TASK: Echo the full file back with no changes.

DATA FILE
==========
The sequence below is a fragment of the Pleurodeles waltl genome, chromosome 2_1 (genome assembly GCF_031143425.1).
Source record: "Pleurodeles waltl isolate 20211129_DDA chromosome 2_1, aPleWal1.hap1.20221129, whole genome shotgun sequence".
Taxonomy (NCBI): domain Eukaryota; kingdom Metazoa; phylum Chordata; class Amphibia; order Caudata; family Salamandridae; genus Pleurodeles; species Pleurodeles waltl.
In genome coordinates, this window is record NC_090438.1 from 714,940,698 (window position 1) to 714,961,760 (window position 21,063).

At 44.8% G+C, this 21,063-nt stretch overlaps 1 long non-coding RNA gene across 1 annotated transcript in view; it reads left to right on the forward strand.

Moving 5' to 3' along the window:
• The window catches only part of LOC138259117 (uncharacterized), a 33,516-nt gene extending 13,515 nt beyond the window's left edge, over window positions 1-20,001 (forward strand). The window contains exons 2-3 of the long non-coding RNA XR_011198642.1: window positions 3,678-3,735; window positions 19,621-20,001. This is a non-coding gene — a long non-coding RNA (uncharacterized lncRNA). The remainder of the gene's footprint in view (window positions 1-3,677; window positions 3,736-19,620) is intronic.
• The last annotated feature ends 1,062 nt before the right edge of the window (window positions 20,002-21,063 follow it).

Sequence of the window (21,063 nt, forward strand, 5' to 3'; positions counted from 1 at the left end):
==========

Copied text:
The sequence below is a fragment of the Pleurodeles waltl genome, chromosome 2_1 (genome assembly GCF_031143425.1).
Source record: "Pleurodeles waltl isolate 20211129_DDA chromosome 2_1, aPleWal1.hap1.20221129, whole genome shotgun sequence".
Taxonomy (NCBI): domain Eukaryota; kingdom Metazoa; phylum Chordata; class Amphibia; order Caudata; family Salamandridae; genus Pleurodeles; species Pleurodeles waltl.
In genome coordinates, this window is record NC_090438.1 from 714,940,698 (window position 1) to 714,961,760 (window position 21,063).

At 44.8% G+C, this 21,063-nt stretch overlaps 1 long non-coding RNA gene across 1 annotated transcript in view; it reads left to right on the forward strand.

Moving 5' to 3' along the window:
• The window catches only part of LOC138259117 (uncharacterized), a 33,516-nt gene extending 13,515 nt beyond the window's left edge, over window positions 1-20,001 (forward strand). The window contains exons 2-3 of the long non-coding RNA XR_011198642.1: window positions 3,678-3,735; window positions 19,621-20,001. This is a non-coding gene — a long non-coding RNA (uncharacterized lncRNA). The remainder of the gene's footprint in view (window positions 1-3,677; window positions 3,736-19,620) is intronic.
• The last annotated feature ends 1,062 nt before the right edge of the window (window positions 20,002-21,063 follow it).

Sequence of the window (21,063 nt, forward strand, 5' to 3'; positions counted from 1 at the left end):